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      40 years of the human T-cell leukemia virus: past, present, and future

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          It has been nearly 40 years since human T-cell leukemia virus-1 (HTLV-1), the first oncogenic retrovirus in humans and the first demonstrable cause of cancer by an infectious agent, was discovered. Studies indicate that HTLV-1 is arguably one of the most carcinogenic agents to humans. In addition, HTLV-1 causes a diverse array of diseases, including myelopathy and immunodeficiency, which cause morbidity and mortality to many people in the world, including the indigenous population in Australia, a fact that was emphasized only recently. HTLV-1 can be transmitted by infected lymphocytes, from mother to child via breast feeding, by sex, by blood transfusion, and by organ transplant. Therefore, the prevention of HTLV-1 infection is possible but such action has been taken in only a limited part of the world. However, until now it has not been listed by the World Health Organization as a sexually transmitted organism nor, oddly, recognized as an oncogenic virus by the recent list of the National Cancer Institute/National Institutes of Health. Such underestimation of HTLV-1 by health agencies has led to a remarkable lack of funding supporting research and development of treatments and vaccines, causing HTLV-1 to remain a global threat. Nonetheless, there are emerging novel therapeutic and prevention strategies which will help people who have diseases caused by HTLV-1. In this review, we present a brief historic overview of the key events in HTLV-1 research, including its pivotal role in generating ideas of a retrovirus cause of AIDS and in several essential technologies applicable to the discovery of HIV and the unraveling of its genes and their function. This is followed by the status of HTLV-1 research and the preventive and therapeutic developments of today. We also discuss pending issues and remaining challenges to enable the eradication of HTLV-1 in the future.

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          Most cited references 124

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          Detection and isolation of type C retrovirus particles from fresh and cultured lymphocytes of a patient with cutaneous T-cell lymphoma.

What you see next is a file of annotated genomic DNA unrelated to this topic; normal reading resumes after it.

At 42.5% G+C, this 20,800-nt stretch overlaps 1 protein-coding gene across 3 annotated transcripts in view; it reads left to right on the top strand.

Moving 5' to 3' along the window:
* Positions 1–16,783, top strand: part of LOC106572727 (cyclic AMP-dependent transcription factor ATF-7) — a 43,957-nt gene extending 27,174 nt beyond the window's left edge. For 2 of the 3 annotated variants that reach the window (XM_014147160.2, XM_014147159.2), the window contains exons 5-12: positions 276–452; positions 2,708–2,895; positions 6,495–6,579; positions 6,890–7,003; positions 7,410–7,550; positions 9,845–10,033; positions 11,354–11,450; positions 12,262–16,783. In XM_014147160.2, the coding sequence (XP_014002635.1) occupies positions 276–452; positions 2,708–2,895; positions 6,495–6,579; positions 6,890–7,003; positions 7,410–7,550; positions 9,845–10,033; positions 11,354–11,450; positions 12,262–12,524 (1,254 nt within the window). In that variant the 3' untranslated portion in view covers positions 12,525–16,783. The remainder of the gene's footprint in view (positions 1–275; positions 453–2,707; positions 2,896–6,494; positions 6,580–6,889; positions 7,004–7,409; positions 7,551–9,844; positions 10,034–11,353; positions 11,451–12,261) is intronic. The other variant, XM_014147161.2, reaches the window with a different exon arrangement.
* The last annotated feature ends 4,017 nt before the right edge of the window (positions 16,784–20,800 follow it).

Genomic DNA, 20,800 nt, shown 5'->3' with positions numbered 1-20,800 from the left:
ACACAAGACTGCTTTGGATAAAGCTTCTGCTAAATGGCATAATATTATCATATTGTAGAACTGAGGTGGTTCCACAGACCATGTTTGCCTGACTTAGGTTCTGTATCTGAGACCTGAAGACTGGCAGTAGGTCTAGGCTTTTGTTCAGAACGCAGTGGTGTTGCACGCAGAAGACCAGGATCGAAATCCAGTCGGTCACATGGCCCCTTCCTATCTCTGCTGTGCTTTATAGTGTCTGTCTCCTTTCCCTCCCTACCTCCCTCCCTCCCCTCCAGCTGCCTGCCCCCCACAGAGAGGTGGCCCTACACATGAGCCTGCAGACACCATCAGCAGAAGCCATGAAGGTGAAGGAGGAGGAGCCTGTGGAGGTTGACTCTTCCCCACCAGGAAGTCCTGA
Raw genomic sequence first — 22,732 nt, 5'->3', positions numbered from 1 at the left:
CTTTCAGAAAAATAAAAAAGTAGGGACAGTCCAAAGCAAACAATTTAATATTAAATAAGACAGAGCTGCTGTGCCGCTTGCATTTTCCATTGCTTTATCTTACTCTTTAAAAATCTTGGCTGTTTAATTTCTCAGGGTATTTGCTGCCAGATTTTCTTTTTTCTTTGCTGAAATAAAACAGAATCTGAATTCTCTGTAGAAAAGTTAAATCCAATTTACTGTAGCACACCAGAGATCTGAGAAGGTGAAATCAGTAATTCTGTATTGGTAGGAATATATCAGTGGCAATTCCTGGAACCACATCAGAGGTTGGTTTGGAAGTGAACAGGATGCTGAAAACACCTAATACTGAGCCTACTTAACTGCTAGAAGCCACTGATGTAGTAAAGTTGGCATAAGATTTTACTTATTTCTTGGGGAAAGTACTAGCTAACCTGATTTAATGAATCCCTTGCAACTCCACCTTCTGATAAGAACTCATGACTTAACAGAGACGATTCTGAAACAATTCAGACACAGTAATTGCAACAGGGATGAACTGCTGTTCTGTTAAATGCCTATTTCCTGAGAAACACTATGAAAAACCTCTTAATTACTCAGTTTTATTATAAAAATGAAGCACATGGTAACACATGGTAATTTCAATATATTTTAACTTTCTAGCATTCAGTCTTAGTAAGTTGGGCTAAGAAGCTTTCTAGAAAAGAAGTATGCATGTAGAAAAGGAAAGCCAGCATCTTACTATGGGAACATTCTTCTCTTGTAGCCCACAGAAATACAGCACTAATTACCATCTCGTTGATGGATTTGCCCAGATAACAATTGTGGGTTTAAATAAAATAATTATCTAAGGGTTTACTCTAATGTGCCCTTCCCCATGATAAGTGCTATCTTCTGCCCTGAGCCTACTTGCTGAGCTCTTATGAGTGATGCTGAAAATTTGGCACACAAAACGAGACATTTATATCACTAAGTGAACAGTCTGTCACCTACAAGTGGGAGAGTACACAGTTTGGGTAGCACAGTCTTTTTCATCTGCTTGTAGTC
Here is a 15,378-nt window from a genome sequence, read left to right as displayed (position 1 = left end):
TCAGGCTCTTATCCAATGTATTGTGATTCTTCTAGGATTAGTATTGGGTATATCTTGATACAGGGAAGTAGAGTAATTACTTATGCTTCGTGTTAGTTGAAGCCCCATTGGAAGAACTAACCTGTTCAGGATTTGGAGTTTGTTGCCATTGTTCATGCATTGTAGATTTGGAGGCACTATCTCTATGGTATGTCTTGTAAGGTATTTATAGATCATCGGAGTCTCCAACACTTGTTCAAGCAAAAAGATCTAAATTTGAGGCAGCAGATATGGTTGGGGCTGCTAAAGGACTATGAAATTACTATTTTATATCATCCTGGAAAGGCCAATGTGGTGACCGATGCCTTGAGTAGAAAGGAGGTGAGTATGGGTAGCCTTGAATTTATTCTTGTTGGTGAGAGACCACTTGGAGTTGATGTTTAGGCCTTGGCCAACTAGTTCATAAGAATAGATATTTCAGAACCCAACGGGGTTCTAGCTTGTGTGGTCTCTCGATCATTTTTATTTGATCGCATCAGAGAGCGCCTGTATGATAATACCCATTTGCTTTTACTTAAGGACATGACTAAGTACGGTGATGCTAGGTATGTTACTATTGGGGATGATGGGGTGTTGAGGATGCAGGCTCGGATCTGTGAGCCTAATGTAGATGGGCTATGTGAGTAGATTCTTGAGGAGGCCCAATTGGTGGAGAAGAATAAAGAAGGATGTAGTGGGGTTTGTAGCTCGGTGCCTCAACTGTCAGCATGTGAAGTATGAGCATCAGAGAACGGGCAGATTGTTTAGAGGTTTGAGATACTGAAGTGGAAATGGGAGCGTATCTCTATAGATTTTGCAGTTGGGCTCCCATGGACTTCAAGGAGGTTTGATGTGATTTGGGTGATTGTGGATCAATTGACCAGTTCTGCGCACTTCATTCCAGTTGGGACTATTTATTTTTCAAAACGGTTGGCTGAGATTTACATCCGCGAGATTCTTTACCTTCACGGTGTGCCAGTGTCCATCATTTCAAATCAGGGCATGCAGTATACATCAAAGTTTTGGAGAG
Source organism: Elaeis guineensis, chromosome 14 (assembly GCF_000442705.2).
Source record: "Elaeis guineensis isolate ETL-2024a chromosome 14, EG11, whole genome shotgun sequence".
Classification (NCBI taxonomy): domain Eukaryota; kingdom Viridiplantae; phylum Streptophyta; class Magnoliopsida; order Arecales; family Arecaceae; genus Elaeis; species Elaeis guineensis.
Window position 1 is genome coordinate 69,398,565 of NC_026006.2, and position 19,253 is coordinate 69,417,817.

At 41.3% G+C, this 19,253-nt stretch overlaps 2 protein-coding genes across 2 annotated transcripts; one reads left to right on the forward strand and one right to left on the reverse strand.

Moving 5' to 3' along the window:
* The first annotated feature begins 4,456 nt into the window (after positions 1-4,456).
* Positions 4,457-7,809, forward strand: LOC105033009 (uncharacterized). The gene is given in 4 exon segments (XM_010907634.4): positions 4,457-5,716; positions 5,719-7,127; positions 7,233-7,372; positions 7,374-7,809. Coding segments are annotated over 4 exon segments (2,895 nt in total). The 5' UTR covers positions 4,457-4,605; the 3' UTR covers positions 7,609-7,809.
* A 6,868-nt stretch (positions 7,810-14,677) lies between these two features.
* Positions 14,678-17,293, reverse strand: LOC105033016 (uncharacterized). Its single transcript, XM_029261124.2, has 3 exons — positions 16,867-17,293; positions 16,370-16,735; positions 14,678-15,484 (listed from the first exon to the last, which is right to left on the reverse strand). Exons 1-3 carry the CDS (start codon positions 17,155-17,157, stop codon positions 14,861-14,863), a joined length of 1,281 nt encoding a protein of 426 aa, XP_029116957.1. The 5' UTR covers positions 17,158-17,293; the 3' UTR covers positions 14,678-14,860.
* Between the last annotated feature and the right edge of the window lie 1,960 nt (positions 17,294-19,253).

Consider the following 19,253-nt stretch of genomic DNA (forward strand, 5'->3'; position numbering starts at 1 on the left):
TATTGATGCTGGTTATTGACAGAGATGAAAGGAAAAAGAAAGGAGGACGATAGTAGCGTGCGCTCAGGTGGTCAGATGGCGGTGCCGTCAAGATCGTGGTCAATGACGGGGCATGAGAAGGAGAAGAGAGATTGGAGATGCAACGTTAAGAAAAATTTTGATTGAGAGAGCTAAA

Retrovirus particles with type C morphology were found in two T-cell lymphoblastoid cell lines, HUT 102 and CTCL-3, and in fresh peripheral blood lymphocytes obtained from a patient with a cutaneous T-cell lymphoma (mycosis fungoides). The cell lines continuously produce these viruses, which are collectively referred to as HTLV, strain CR(HTLV(CR)). Originally, the production of virus from HUT 102 cells required induction with 5-iodo-2'-deoxyuridine, but the cell line became a constitutive producer of virus at its 56th passage. Cell line CTCL-3 has been a constitutive producer of virus from its second passage in culture. Both mature and immature extracellular virus particles were seen in thin-section electron micrographs of fixed, pelleted cellular material; on occasion, typical type C budding virus particles were seen. No form of intracellular virus particle has been seen. Mature particles were 100-110 nm in diameter, consisted of an electron-dense core surrounded by an outer membrane separated by an electron-lucent region, banded at a density of 1.16 g/ml on a continuous 25-65% sucrose gradient, and contained 70S RNA and a DNA polymerase activity typical of viral reverse transcriptase (RT; RNA-dependent DNA nucleotidyltransferase). Under certain conditions of assay, HTLV(CR) RT showed cation preference for Mg(2+) over Mn(2+), distinct from the characteristics of cellular DNA polymerases purified from human lymphocytes and the RT from most type C viruses. Antibodies to cellular DNA polymerase gamma and anti-bodies against RT purified from several animal retroviruses failed to detectably interact with HTLV(CR) RT under conditions that were positive for the respective homologous DNA polymerase, demonstrating a lack of close relationship of HTLV(CR) RT to cellular DNA polymerases gamma or RT of these viruses. Six major proteins, with sizes of approximately 10,000, 13,000, 19,000, 24,000, 42,000, and 52,000 daltons, were apparent when doubly banded, disrupted HTLV(CR) particles were chromatographed on a NaDodSO(4)/polyacrylamide gel. The number of these particle-associated proteins is consistent with the expected proteins of a retrovirus, but the sizes of some are distinct from those of most known retroviruses of the primate subgroups.